Many birds rely on keen eye-sight or exceptional hearing to find food and avoid predators.  A bird’s sense of smell seemed to have only minor value, until now.  

White Storks
Image by Alexas_Fotos on Pixabay

A research team from the Max Planck Institute explored an idea that was intuitively known to local farmers.  When the farmers mowed their fields, the white storks (Ciconia ciconia) that lived downwind of the fields quickly appeared.  Mowing allowed the storks to more easily find the snails, frogs, and rodents they feed upon.  The storks were responding to the smell of the freshly cut grass.  

To ensure that the birds weren’t listening for the sound of the tractors, the team devised a few tests. For the first step, the research team included only observations of storks that arrived from a distance beyond the birds’ ability to hear the tractors. This suggested that they were relying on something other than hearing as the cue to come forage. 

Next, they spread freshly mowed clippings from a distant site onto the field, and again the storks appeared.   

In the last test, the team sprayed a field with a chemical mixture of green leaf scents that smell like cut grass.  The storks showed up again.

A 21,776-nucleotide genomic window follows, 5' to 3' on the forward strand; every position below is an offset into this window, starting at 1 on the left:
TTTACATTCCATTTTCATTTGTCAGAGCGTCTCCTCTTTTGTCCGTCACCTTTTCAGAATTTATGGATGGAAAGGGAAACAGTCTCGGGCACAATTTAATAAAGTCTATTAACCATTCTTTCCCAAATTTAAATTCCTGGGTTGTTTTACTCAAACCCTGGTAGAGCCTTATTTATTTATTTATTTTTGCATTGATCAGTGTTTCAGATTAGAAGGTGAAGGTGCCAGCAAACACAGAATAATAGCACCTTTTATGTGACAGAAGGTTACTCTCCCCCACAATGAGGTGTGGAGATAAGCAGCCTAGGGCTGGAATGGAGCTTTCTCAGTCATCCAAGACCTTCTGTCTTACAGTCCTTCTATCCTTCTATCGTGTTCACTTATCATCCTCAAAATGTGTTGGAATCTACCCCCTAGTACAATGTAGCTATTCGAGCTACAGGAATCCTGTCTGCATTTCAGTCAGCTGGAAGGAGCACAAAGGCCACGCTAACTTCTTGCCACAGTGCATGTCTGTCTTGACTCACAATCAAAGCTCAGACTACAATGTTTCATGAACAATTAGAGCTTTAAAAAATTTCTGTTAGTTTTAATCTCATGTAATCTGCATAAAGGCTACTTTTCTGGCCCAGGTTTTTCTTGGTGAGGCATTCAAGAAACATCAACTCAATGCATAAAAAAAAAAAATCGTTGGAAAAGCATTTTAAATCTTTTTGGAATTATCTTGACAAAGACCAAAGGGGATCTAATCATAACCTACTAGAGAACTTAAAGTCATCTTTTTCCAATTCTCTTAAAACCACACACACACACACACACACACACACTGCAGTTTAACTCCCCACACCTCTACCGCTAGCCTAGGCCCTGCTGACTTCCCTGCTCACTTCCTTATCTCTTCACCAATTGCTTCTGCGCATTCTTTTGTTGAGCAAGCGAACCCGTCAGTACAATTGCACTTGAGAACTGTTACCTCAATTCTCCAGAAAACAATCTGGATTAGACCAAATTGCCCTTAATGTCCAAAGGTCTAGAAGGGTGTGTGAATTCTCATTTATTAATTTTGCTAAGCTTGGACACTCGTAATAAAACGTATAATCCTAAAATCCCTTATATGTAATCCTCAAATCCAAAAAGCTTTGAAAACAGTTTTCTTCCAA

The team concluded that the storks followed their noses.  This is not completely surprising as storks have an oversized olfactory section in the brain which also have many scent receptors.  The sense of smell deserves a bit more respect!

You can read more about the study here:


A new study out of the University of Central Florida reveals that nesting loggerheads and green sea turtles are smaller today than they were in the past.  Why this is, is unclear.

Loggerhead Turtle
Image by David Mark from Pixabay

About one-third of all green turtles and many loggerheads nest along Central Florida’s Atlantic coastline.  It is a critical breeding ground. 

Consequently, the shrinking size of the average nesting turtle is concerning.  

There are at least two reasons, one positive and one definitely not.  On the upside, it is possible that conservation efforts are succeeding and there are now more younger turtles coming to nest. If there is a significant population increase of these younger and smaller turtles, it will impact the average size measured by the teams that research and protect them. 

On the other hand, it may not be about an increased volume of new turtles.  Instead, young turtles could be growing more slowly because food sources are more scarce due to habitat degradation or competition.

More research is needed.  I’m hoping the teams will discover a turtle population boom. 

The related University press release is available here:

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